Current Issue Details

Buy Current Issue

Reviews > CDs

Published: 2002/05/22
by Michael Lello

Sing The Real – Quetzal

Vanguard Records 79712-2

A look at Quetzal's new CD may make you groan. How pretentious can these
people be, managing to compare themselves to Bob Marley, John Lennon and
John Coltrane in a note on the back cover and naming the first track "The
Social Relevance of Public Art"? Oh no, not one of those bands.

But, somehow, Quetzal, the young L.A.-based Chicano nine-piece, delivers a
soulful, toe-tapping and – yes – socially conscious disc without beating you
over the head with their politics. Some of the topics here are foreign to us
outside the Mexican and Mexican-American community, but somebody in the
Quetzal camp made a smart move, including translations of the songs that are
in Spanish as well as explanations of some of the topics. With the subject
matter and language barrier, this could have been an unbearably esoteric
album, but the extra effort here to explain goes a long way.

The first song, "Social" has a hip-hop/R&B feel, with tight drumming and
wah-wah guitar. Martha Gonzalez's vocals are soulful and, if you had to
compare the sound here to a band in the jam community, I'd pick The Bomb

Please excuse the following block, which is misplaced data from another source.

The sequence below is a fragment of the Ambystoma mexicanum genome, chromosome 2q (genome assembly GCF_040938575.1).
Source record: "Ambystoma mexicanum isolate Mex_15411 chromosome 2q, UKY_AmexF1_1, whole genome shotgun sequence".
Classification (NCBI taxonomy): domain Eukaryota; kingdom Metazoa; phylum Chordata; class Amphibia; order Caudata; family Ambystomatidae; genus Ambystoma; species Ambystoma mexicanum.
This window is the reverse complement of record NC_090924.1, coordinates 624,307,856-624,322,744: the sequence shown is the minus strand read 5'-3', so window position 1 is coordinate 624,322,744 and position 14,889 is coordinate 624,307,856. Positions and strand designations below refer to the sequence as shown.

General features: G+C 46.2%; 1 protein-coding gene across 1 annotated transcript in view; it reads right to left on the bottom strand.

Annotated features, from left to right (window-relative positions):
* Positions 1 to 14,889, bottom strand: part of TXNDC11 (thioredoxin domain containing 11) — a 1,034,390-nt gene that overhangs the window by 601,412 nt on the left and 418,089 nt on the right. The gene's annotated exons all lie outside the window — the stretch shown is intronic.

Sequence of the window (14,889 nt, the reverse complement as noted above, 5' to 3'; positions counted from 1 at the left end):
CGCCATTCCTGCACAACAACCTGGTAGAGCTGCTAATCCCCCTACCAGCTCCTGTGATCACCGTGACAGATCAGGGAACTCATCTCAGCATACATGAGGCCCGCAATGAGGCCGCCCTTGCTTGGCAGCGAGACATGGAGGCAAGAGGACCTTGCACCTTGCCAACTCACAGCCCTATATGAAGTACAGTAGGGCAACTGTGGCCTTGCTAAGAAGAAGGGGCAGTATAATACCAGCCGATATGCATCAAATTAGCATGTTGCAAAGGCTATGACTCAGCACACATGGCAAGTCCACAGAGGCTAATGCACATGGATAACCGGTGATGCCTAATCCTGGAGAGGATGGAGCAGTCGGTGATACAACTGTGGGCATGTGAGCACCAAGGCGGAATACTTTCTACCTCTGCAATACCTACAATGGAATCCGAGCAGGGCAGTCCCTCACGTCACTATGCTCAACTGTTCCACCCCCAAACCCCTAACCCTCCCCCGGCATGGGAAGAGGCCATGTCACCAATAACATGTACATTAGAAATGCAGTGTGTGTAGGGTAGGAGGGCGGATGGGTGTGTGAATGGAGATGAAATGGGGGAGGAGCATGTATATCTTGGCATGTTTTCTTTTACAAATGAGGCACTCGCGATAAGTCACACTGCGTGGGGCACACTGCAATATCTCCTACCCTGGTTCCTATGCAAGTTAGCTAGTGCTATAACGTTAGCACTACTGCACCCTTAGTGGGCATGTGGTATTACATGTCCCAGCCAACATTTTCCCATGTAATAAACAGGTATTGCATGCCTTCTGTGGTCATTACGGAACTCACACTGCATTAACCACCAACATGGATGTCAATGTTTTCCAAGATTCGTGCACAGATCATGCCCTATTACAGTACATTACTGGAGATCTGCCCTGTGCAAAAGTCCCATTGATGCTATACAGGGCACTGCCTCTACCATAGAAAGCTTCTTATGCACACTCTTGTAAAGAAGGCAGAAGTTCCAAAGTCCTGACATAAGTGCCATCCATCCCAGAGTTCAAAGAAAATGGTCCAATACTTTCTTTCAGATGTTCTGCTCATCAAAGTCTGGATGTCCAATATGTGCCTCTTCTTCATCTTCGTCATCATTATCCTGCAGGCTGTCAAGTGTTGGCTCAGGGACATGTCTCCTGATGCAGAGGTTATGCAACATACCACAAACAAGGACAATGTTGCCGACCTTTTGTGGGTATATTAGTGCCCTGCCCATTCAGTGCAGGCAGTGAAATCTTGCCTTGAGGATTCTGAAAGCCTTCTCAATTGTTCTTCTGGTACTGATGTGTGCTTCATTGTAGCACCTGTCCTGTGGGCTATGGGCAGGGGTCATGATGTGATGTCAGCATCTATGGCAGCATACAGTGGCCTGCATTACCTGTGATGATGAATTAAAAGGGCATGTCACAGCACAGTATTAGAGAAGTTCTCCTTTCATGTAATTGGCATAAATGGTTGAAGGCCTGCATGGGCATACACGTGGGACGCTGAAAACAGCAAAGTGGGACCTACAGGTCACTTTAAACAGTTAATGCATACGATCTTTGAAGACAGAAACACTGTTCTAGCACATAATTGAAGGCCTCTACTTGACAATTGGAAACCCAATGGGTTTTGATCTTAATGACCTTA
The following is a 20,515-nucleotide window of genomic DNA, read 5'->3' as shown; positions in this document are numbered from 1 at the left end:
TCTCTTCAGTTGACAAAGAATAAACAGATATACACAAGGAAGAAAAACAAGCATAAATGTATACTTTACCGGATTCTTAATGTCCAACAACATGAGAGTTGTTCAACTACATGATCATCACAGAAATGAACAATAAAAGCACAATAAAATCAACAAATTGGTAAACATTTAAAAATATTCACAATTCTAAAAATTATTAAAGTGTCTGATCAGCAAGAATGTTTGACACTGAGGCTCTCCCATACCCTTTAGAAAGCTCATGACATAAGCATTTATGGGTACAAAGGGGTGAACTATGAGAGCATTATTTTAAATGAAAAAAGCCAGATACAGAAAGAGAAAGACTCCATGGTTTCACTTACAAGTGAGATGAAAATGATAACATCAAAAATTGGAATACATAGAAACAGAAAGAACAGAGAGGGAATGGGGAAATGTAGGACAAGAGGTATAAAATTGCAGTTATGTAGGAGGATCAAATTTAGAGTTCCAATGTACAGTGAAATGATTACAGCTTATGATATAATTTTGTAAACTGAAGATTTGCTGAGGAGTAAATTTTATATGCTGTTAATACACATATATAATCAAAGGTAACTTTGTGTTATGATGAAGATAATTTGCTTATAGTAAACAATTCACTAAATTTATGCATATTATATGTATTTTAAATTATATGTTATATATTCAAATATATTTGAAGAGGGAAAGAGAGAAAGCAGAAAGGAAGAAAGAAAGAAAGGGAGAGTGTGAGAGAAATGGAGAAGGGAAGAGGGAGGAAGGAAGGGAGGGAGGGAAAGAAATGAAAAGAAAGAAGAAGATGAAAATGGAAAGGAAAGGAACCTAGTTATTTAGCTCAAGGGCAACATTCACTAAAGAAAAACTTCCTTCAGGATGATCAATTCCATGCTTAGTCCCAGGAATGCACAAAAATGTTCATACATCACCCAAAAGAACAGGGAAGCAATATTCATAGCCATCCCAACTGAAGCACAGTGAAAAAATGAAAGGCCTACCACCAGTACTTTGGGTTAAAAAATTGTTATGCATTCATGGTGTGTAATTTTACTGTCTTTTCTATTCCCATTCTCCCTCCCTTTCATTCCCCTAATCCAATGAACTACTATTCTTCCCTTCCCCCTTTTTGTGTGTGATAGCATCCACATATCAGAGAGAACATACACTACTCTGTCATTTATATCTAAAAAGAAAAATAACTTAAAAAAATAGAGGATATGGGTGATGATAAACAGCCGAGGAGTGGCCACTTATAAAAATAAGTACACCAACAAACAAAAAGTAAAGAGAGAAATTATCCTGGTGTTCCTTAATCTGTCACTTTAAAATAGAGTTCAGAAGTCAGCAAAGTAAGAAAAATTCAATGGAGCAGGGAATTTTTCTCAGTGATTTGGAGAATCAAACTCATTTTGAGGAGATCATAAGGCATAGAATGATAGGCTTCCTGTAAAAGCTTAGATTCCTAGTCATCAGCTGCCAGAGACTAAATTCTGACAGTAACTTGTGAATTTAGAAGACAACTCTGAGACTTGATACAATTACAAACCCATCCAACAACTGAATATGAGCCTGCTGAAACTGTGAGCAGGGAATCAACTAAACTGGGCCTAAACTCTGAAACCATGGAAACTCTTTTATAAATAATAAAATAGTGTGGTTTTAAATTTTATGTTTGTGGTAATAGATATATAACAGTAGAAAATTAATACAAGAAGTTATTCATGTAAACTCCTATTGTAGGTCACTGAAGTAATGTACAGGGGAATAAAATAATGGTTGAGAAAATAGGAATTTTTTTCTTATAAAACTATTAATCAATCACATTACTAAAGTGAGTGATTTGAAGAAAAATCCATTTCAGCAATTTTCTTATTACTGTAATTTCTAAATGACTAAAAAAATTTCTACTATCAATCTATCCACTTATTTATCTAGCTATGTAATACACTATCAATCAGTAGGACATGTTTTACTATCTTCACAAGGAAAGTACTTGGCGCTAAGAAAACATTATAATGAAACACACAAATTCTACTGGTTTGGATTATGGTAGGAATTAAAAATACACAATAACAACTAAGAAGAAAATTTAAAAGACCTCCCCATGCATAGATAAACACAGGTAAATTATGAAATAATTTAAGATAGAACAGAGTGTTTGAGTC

Squad, Deep Banana Blackout, or their countless offshoots.

The second track, "Cerzontle", is the first track sung in Spanish, with
Martha and Gabriel Gonzalez trading lead vocal lines. The song has a much
more traditional Mexican feel than the disc-opener, but a nice electric
guitar solo adds a modern touch. Violins add sharp accents without being

"20 Pesos" is an English language piece, with Martha delivering the verses
rap-style and Gabriel singing the choruses. Funky drums and vibraphone make
this one of the album's best. "Emotions" eschews the political for the
personal and finds Martha sounding akin to Sade, not in tone but in
delivery. The dark ballad benefits from haunting vibraphone – and haunting
vibes – and Martha's best vocal performance of the collection. This is my
favorite track on the disc.

"Vagabundo" is another highlight. It tells the folk story of a vagabond who turns found items into art. In Mexican society, he is considered useless because he doesn't produce capital, the liner notes tell us.

Show 0 Comments